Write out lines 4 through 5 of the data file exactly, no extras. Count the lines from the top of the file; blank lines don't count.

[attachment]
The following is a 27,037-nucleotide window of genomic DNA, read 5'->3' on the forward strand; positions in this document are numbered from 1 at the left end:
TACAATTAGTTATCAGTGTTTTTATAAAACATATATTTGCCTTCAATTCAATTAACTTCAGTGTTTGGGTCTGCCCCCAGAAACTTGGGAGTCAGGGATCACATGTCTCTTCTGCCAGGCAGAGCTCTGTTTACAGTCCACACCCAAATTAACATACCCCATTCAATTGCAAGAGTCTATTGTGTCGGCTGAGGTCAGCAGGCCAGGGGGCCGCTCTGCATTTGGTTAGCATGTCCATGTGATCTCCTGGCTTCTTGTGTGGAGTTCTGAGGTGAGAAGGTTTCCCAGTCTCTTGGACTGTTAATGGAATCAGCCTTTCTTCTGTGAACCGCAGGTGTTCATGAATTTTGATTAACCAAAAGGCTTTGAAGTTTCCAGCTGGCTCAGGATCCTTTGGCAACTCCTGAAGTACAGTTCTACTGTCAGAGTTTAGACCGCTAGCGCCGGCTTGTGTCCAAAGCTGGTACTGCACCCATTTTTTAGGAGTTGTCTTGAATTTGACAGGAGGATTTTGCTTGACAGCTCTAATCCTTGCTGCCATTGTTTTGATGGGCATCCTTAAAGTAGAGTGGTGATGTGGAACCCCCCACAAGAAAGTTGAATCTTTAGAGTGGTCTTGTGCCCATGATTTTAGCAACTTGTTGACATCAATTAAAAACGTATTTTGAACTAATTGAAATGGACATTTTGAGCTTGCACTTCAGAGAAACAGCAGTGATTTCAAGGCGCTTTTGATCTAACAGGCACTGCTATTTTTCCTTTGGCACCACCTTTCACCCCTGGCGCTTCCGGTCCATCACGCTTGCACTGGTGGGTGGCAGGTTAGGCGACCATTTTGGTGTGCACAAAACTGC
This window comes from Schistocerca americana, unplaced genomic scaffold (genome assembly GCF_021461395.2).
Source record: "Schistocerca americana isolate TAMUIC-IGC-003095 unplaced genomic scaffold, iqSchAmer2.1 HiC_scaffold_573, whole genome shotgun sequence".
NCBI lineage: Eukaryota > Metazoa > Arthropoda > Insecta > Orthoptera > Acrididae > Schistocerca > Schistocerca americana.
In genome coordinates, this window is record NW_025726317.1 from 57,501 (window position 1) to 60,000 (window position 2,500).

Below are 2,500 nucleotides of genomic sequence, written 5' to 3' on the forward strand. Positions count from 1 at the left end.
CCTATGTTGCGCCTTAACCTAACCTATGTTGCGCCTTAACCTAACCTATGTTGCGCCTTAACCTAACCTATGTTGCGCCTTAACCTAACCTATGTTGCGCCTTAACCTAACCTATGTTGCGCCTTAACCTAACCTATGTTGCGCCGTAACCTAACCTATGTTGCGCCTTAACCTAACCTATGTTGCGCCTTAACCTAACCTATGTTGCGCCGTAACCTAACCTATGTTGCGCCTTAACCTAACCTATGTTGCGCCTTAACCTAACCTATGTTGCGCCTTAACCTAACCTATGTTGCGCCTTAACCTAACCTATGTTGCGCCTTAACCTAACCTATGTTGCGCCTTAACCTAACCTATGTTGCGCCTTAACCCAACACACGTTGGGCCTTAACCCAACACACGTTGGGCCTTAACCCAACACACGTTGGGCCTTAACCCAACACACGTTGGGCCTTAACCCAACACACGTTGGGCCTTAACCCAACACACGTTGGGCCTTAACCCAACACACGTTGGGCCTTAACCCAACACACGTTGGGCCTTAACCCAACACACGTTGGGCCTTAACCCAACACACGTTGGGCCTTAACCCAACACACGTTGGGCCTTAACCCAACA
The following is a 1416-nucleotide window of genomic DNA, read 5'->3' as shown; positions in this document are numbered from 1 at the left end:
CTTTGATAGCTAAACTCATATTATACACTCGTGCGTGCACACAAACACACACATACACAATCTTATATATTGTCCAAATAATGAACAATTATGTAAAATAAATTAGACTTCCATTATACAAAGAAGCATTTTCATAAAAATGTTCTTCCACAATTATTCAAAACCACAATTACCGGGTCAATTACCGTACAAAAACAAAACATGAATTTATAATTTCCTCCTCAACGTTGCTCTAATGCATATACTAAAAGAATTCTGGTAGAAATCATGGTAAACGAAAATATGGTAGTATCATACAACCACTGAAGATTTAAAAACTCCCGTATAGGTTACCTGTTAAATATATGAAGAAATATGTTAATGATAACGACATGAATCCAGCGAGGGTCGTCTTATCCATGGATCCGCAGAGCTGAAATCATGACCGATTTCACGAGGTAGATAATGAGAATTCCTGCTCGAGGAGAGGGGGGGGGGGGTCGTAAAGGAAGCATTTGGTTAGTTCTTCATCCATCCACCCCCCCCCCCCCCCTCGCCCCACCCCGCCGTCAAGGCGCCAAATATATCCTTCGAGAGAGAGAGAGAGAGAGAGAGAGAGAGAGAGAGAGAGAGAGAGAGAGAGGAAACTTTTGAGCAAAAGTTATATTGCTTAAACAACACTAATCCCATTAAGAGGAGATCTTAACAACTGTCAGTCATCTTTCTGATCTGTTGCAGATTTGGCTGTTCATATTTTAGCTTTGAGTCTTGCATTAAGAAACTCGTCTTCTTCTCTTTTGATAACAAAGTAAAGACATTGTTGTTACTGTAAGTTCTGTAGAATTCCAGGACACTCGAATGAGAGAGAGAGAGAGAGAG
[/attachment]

Source record: "Schistocerca americana isolate TAMUIC-IGC-003095 unplaced genomic scaffold, iqSchAmer2.1 HiC_scaffold_573, whole genome shotgun sequence".
NCBI lineage: Eukaryota > Metazoa > Arthropoda > Insecta > Orthoptera > Acrididae > Schistocerca > Schistocerca americana.